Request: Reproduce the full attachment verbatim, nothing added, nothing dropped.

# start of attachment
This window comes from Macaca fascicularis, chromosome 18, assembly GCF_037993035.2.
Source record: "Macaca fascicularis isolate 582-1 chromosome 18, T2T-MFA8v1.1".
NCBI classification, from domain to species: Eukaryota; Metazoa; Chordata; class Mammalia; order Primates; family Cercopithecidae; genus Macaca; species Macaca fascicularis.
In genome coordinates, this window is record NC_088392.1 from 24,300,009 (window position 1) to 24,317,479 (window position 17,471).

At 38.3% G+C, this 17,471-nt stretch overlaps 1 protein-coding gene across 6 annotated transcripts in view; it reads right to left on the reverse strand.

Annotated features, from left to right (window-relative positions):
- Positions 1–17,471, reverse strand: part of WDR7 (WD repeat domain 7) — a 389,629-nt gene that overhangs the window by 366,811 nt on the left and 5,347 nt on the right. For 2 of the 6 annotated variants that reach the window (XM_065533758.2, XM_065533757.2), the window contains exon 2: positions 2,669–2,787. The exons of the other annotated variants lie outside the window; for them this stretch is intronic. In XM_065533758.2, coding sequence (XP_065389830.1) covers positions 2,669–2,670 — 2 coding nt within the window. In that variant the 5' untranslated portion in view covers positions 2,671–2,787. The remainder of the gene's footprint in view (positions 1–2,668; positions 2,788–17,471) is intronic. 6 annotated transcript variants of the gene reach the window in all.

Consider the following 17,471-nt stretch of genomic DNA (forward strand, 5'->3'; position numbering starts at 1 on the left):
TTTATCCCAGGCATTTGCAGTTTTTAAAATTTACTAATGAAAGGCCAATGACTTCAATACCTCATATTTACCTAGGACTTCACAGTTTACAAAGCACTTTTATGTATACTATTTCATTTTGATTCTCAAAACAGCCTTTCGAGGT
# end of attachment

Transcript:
This window comes from Macaca fascicularis, chromosome 18, assembly GCF_037993035.2.
Source record: "Macaca fascicularis isolate 582-1 chromosome 18, T2T-MFA8v1.1".
NCBI classification, from domain to species: Eukaryota; Metazoa; Chordata; class Mammalia; order Primates; family Cercopithecidae; genus Macaca; species Macaca fascicularis.
In genome coordinates, this window is record NC_088392.1 from 24,300,009 (window position 1) to 24,317,479 (window position 17,471).

At 38.3% G+C, this 17,471-nt stretch overlaps 1 protein-coding gene across 6 annotated transcripts in view; it reads right to left on the reverse strand.

Annotated features, from left to right (window-relative positions):
- Positions 1–17,471, reverse strand: part of WDR7 (WD repeat domain 7) — a 389,629-nt gene that overhangs the window by 366,811 nt on the left and 5,347 nt on the right. For 2 of the 6 annotated variants that reach the window (XM_065533758.2, XM_065533757.2), the window contains exon 2: positions 2,669–2,787. The exons of the other annotated variants lie outside the window; for them this stretch is intronic. In XM_065533758.2, coding sequence (XP_065389830.1) covers positions 2,669–2,670 — 2 coding nt within the window. In that variant the 5' untranslated portion in view covers positions 2,671–2,787. The remainder of the gene's footprint in view (positions 1–2,668; positions 2,788–17,471) is intronic. 6 annotated transcript variants of the gene reach the window in all.

Consider the following 17,471-nt stretch of genomic DNA (forward strand, 5'->3'; position numbering starts at 1 on the left):
TTTATCCCAGGCATTTGCAGTTTTTAAAATTTACTAATGAAAGGCCAATGACTTCAATACCTCATATTTACCTAGGACTTCACAGTTTACAAAGCACTTTTATGTATACTATTTCATTTTGATTCTCAAAACAGCCTTTCGAGGT